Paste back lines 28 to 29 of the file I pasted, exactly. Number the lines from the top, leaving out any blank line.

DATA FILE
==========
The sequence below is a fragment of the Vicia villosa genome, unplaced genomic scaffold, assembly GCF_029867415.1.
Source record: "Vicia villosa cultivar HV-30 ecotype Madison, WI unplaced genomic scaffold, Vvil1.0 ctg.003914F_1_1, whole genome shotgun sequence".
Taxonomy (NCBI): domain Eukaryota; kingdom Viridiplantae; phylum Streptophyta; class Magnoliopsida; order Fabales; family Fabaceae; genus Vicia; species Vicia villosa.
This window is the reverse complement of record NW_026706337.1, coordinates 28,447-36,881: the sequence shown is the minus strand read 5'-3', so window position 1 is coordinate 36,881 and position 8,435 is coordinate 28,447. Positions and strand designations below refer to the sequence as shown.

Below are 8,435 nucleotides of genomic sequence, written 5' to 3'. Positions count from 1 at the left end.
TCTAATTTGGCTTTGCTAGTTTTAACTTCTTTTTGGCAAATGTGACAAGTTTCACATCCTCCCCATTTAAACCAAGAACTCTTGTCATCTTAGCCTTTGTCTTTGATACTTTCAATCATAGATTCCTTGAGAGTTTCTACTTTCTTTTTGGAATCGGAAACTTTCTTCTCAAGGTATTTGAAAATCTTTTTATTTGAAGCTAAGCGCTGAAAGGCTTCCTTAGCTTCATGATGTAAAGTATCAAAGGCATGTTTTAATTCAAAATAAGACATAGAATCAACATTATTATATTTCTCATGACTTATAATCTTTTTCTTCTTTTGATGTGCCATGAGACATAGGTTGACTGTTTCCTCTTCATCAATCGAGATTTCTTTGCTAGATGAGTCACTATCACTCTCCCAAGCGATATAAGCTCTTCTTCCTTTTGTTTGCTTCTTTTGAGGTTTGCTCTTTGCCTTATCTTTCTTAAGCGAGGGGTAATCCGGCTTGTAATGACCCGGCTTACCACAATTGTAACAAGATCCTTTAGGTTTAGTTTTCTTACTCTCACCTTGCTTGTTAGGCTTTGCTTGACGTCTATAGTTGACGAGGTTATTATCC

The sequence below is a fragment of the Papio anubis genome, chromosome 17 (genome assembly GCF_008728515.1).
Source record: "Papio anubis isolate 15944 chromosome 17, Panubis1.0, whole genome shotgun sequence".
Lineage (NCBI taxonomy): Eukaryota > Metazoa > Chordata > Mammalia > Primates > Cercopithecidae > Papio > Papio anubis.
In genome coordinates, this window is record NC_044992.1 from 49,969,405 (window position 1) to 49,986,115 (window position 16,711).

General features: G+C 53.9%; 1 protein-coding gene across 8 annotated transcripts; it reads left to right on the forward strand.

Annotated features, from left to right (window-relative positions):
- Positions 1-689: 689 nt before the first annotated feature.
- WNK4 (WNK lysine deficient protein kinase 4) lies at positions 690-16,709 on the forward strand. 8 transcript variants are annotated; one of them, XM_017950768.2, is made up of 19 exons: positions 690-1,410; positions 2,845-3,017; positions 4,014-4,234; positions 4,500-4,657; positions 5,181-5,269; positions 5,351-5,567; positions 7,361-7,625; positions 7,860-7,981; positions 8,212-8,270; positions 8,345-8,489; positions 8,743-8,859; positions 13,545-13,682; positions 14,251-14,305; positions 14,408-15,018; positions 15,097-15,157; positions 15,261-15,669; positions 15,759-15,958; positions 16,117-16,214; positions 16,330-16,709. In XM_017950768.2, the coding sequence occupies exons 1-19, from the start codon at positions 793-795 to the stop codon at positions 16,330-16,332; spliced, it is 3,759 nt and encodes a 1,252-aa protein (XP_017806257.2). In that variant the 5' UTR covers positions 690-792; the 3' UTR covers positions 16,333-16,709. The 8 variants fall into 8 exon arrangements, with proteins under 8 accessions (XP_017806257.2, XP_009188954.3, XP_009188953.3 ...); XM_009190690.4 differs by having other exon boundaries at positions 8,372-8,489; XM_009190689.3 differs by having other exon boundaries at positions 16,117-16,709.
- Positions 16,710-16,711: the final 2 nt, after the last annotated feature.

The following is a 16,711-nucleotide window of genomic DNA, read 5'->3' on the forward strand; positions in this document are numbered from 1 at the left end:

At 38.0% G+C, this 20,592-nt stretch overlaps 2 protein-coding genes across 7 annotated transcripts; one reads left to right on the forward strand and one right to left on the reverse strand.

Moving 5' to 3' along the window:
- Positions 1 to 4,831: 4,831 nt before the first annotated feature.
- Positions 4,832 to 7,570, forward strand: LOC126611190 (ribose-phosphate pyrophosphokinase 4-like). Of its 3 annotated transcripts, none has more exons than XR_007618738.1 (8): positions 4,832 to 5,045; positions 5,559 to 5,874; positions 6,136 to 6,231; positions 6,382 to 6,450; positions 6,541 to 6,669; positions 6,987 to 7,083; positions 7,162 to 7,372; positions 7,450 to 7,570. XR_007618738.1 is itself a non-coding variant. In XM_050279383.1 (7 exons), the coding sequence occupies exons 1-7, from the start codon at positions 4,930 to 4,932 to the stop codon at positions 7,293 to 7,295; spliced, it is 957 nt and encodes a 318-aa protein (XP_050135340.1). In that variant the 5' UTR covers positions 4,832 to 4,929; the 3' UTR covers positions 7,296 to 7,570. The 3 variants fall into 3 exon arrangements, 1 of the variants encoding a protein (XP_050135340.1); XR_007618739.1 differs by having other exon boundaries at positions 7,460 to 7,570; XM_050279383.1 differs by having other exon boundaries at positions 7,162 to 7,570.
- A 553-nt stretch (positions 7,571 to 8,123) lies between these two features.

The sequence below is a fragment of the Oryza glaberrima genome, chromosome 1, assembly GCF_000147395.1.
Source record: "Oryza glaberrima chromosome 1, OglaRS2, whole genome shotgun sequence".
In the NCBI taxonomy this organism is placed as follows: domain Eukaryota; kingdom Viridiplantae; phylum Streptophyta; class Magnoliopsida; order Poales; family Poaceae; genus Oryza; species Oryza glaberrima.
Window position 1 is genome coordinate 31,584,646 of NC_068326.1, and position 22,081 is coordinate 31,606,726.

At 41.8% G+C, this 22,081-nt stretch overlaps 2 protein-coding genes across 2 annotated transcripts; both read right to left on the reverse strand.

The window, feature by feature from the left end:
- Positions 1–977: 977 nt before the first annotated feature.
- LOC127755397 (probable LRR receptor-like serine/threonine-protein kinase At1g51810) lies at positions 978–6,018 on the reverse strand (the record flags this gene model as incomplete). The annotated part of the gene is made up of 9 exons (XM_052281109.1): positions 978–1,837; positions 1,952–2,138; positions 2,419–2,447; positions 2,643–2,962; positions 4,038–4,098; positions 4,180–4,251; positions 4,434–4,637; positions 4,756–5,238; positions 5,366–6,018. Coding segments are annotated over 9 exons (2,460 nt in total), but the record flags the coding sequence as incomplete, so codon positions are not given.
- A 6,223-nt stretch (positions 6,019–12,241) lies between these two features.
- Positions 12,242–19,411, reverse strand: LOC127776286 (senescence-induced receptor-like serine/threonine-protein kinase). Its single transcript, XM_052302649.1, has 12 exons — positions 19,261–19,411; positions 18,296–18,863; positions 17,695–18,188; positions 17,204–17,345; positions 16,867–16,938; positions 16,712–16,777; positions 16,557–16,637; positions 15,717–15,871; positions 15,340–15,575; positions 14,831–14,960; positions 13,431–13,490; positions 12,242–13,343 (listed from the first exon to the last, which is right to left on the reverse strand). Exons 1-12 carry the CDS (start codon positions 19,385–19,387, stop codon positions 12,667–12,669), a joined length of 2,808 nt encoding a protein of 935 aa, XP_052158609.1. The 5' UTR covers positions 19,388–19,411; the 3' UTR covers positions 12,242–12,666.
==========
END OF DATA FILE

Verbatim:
- Positions 1–977: 977 nt before the first annotated feature.
- LOC127755397 (probable LRR receptor-like serine/threonine-protein kinase At1g51810) lies at positions 978–6,018 on the reverse strand (the record flags this gene model as incomplete). The annotated part of the gene is made up of 9 exons (XM_052281109.1): positions 978–1,837; positions 1,952–2,138; positions 2,419–2,447; positions 2,643–2,962; positions 4,038–4,098; positions 4,180–4,251; positions 4,434–4,637; positions 4,756–5,238; positions 5,366–6,018. Coding segments are annotated over 9 exons (2,460 nt in total), but the record flags the coding sequence as incomplete, so codon positions are not given.